You've got a friend

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      When someone you love has a mental illness, it's not always easy to know what to say or how to help. Sarah Hamid-Balma, director of public education and communications at the Canadian Mental Health Association's B.C. division, says that one-third of the calls the organization receives through its provincewide information line come from family members or friends who want to show their support but don't know how. Here are a few things that will help you convey that you care.


      The early warning signs of mental illness include weight gain or loss, changes in eating or sleeping patterns, nervousness or irritability, social withdrawal, apathy, and substance use or abuse, according to the Here to Help Web site (, a project of the B.C. Partners for Mental Health and Addictions Information.


      Hamid-Balma notes some medical conditions can affect emotional or mental states. Encourage the person to see a doctor and offer to go along.


      "If you care about someone, sit down and say, 'How are things going? I'm noticing you're not acting like yourself. Do you want to talk?'" says Hamid-Balma. "They may not come forward at that moment, but at least they know they have a safe harbour. It's all about compassion, not about judgment or trying to diagnose."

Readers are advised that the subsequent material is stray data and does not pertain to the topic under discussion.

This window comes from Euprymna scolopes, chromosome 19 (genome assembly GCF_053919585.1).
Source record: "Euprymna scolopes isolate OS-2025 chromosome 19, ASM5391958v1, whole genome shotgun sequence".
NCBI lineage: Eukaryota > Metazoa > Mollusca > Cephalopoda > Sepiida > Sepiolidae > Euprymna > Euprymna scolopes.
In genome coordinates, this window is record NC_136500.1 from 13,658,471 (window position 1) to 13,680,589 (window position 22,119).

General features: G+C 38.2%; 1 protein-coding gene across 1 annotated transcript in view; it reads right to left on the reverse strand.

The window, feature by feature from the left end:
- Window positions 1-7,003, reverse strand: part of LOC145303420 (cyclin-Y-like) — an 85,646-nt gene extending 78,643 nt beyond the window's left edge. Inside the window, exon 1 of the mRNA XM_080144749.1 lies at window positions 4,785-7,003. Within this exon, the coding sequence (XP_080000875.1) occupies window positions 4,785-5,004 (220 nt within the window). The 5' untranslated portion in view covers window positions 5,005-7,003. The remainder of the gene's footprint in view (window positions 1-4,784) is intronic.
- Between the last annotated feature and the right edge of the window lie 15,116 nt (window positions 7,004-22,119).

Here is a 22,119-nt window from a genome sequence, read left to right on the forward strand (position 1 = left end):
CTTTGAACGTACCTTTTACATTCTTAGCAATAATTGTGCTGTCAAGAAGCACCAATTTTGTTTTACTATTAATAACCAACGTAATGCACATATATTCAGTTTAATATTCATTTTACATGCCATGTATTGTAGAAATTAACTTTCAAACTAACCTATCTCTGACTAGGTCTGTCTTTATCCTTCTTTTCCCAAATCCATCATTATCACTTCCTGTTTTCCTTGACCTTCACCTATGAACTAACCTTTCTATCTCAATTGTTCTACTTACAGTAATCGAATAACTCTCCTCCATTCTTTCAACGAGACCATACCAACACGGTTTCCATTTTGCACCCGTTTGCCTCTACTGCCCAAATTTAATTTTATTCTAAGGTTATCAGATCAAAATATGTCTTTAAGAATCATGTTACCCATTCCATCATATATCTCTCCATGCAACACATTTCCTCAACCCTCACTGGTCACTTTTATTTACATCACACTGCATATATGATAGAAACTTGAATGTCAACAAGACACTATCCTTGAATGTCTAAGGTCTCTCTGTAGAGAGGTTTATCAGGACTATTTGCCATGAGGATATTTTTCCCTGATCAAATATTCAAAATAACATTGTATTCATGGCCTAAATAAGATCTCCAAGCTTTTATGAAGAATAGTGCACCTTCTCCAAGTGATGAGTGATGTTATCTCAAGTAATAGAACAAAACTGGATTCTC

A person with a mental disorder might acknowledge that something is wrong but might not know where to go for help. Hamid-Balma has numerous suggestions. The Crisis Intervention and Suicide Prevention Centre of British Columbia has a free, 24-hour, confidential distress line at 604-872-3311. Family doctors can refer patients to a psychiatrist, a psychologist, or a counsellor. And there's the B.C. Ministry of Health's free, 24-hour Mental Health Information Line at 604-669-7600.


      Family members might be so focused on recovery that they fail to acknowledge that progress can come to a halt. "Good communication skills are vital, especially in relationships with added stress," Hamid-Balma says. "Express concern, but don't blame or shame them in any way. Recognize that mental illnesses are cyclical. When people are well, it's a good time to talk about prevention, side effects from medication, self-care, what they find helpful, and a crisis plan. It's very hard to do that when someone is really sick."